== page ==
They were dragged from their homes, taken to the hill town of Aley, brutally tortured and sentenced to be hanged by a drum-head military court. And hanged they duly were, only a few feet from the spot where the sea will now wash up to the square and scarcely 50 metres from the tomb where Rafiq Hariri now lies. A priest was hanged in his robes. The Ottoman officer went to his death in full military uniform.
And three days after the last batch of Lebanese patriots were hanged in 1916, François Georges Picot signed his infamous secret agreement with Sir Mark Sykes to divide up the Middle East, taking Syria for France - and Palestine for the Brits - which would ensure that the French government rather than an independent Lebanese government took over Lebanon.
Now here’s the rub. Not only had every leading Lebanese patriot been liquidated just before the Sykes-Picot agreement. But the French diplomat who had shamefully left those fatal letters behind in his consulate in Beirut was - wait for it - the very same François Georges Picot.
His reaction to the hangings remains unknown, but the condemned men at least let the world know what they thought about their fate. Unusually for the Turks, they allowed the men to speak briefly from the scaffold and their words were printed in a book published in Cairo in 1922 which, 60 years later, I discovered in an Egyptian antiquarian bookshop.
With the rope round his neck, Abdul-Karim al-Khalil - his surviving Muslim family is well known in modern-day Lebanon - cursed the Turks and asked "the civilised nations of the world for our independence and freedom. O paradise of my country, carry our feelings of brotherly love to every Lebanese, to every Syrian, to every Arab, tell them of our tragic end and tell them: ’For your freedom we have lived and for your independence we are dying!’".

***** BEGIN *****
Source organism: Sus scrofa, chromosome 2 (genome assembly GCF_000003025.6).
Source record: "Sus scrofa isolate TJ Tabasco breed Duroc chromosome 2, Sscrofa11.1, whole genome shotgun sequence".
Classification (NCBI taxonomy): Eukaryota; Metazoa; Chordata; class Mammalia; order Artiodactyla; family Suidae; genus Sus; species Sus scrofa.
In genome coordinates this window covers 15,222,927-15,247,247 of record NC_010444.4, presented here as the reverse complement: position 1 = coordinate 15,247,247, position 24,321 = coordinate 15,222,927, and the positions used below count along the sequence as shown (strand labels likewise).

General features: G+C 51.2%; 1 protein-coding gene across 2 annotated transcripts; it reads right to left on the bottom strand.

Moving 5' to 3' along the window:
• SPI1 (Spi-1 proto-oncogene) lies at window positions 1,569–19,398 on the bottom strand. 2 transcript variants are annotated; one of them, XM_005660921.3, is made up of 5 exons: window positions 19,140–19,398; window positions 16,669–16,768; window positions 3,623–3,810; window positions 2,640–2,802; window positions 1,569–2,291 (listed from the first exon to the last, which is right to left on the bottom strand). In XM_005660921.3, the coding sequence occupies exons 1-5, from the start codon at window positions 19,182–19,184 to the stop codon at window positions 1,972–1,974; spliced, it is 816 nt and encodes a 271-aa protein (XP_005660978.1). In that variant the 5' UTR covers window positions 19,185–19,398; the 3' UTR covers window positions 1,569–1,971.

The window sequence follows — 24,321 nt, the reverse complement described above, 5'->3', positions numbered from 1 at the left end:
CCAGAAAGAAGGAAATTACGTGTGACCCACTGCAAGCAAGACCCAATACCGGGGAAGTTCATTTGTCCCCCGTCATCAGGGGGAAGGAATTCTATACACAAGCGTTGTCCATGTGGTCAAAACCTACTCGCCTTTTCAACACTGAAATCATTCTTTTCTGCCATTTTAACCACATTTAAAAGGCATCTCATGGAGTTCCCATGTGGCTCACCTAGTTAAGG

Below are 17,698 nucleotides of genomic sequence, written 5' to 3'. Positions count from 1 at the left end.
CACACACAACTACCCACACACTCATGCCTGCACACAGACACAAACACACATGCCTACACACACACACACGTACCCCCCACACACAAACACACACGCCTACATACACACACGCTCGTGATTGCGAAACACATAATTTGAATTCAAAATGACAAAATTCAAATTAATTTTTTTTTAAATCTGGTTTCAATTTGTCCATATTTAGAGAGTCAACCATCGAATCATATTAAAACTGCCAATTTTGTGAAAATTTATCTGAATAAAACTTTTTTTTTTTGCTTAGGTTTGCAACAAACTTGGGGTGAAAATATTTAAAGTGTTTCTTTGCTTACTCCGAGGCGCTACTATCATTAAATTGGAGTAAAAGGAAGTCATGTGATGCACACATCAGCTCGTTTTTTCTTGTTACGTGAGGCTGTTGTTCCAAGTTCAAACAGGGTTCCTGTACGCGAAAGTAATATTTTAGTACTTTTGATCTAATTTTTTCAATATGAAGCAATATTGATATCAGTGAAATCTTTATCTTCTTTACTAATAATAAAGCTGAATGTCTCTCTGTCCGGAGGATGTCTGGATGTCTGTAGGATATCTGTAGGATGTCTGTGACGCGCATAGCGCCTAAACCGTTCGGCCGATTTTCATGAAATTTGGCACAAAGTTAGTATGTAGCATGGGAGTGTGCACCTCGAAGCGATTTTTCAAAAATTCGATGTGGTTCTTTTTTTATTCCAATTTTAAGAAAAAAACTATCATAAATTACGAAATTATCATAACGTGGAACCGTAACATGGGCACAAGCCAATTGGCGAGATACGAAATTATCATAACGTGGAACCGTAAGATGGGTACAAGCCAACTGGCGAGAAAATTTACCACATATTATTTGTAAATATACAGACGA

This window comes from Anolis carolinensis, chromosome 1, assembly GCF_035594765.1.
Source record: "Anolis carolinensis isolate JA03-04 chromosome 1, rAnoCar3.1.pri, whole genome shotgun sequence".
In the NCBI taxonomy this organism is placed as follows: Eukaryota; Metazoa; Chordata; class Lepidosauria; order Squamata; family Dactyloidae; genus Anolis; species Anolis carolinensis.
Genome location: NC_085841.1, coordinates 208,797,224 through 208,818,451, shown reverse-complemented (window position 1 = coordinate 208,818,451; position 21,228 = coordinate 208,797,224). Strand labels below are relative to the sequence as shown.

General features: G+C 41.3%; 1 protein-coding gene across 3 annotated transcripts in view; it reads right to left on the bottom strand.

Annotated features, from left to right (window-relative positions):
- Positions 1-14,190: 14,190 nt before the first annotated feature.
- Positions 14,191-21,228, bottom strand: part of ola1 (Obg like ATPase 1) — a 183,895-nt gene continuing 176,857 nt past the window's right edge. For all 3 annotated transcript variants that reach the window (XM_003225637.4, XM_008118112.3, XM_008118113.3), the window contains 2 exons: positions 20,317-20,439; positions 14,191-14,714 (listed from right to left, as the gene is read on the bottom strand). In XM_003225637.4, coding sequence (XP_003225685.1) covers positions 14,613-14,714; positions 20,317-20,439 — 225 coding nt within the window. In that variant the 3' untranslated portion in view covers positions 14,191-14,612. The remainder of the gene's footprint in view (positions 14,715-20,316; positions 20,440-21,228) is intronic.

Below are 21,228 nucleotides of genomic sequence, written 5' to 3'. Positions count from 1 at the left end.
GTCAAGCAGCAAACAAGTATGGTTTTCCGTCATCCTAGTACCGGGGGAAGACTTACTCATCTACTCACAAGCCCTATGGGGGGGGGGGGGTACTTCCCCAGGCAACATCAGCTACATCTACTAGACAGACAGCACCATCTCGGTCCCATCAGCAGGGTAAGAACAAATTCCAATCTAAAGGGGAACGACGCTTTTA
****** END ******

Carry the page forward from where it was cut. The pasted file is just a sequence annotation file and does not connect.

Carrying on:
Then he kicked away the step ladder to the gallows, effectively hanging himself.
For a quarter of an hour, two brothers, Mohamed and Mahmoud Mahmessani, stood on the gallows, Mohamed holding Mahmoud in his arms, all the while trying to comfort him. He asked the executioner that they should be hanged at the same moment and his wish was granted. Joseph Bishara Hani, a Christian, cried out that "I have lived a blameless life and I die without fear". Then the hangman kicked the ladder from beneath Hani’s feet. All were dumped in a mass grave on the beach.
But the records show that the sectarian tensions between pro-French Christians and Arab nationalists which boiled over in the 1975-90 civil war were present even then; before the executions, most of the Muslims shouted a blessing to their "fellow Arabs" while most of the Christians shouted "Vive la France!".
When the Emir Feisel heard of their deaths in Damascus, he leapt to his feet and shouted: "Arabs! Death will now be a pleasure for us." Sound familiar? Let the waters of the Mediterranean now wash into the square where their gallows stood.